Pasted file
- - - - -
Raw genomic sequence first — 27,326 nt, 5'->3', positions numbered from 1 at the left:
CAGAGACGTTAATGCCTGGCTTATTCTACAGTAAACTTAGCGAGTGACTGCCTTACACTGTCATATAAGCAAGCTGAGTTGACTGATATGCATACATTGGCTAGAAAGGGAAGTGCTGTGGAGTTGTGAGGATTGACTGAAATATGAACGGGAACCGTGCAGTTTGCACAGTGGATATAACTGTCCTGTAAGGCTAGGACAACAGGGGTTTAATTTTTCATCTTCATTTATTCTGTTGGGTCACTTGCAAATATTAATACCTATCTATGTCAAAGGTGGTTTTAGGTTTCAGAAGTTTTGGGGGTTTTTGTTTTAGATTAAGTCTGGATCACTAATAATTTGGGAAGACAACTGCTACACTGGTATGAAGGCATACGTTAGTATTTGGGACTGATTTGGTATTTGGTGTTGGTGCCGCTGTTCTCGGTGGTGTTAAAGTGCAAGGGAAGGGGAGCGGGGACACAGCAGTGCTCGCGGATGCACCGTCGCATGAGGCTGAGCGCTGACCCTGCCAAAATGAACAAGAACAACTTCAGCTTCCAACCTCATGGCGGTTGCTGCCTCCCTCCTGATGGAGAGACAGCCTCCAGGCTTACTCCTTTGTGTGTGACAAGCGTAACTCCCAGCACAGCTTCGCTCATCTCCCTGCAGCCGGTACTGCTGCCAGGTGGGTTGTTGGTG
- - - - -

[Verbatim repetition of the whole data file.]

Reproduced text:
Raw genomic sequence first — 27,326 nt, 5'->3', positions numbered from 1 at the left:
CAGAGACGTTAATGCCTGGCTTATTCTACAGTAAACTTAGCGAGTGACTGCCTTACACTGTCATATAAGCAAGCTGAGTTGACTGATATGCATACATTGGCTAGAAAGGGAAGTGCTGTGGAGTTGTGAGGATTGACTGAAATATGAACGGGAACCGTGCAGTTTGCACAGTGGATATAACTGTCCTGTAAGGCTAGGACAACAGGGGTTTAATTTTTCATCTTCATTTATTCTGTTGGGTCACTTGCAAATATTAATACCTATCTATGTCAAAGGTGGTTTTAGGTTTCAGAAGTTTTGGGGGTTTTTGTTTTAGATTAAGTCTGGATCACTAATAATTTGGGAAGACAACTGCTACACTGGTATGAAGGCATACGTTAGTATTTGGGACTGATTTGGTATTTGGTGTTGGTGCCGCTGTTCTCGGTGGTGTTAAAGTGCAAGGGAAGGGGAGCGGGGACACAGCAGTGCTCGCGGATGCACCGTCGCATGAGGCTGAGCGCTGACCCTGCCAAAATGAACAAGAACAACTTCAGCTTCCAACCTCATGGCGGTTGCTGCCTCCCTCCTGATGGAGAGACAGCCTCCAGGCTTACTCCTTTGTGTGTGACAAGCGTAACTCCCAGCACAGCTTCGCTCATCTCCCTGCAGCCGGTACTGCTGCCAGGTGGGTTGTTGGTG